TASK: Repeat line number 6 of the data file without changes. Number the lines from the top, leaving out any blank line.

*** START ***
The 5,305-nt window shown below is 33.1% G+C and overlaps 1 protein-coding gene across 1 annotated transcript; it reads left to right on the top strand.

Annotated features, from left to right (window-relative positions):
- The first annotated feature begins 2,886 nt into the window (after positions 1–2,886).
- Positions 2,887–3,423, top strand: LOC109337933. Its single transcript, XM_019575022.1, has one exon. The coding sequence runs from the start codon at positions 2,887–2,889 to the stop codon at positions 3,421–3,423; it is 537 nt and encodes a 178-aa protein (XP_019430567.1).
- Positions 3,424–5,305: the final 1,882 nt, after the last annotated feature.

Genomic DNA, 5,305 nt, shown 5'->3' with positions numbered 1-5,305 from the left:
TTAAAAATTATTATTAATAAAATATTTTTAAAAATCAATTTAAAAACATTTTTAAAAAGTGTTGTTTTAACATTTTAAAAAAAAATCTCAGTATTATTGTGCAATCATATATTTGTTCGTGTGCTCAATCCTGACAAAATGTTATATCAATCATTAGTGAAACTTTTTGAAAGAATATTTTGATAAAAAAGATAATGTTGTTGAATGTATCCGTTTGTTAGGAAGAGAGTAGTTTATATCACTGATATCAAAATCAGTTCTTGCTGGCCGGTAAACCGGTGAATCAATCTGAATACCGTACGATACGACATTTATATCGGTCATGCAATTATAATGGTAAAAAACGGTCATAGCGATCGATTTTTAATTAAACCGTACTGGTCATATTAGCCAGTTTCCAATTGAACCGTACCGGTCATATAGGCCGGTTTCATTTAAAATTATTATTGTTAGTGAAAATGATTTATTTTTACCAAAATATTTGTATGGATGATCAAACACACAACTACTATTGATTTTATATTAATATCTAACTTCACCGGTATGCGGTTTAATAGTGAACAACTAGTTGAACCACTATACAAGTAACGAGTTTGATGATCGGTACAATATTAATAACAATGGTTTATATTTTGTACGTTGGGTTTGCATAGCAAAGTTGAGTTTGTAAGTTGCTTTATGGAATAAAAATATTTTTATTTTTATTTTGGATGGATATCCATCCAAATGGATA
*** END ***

Genomic DNA, 5,305 nt, shown 5'->3' with positions numbered 1-5,305 from the left: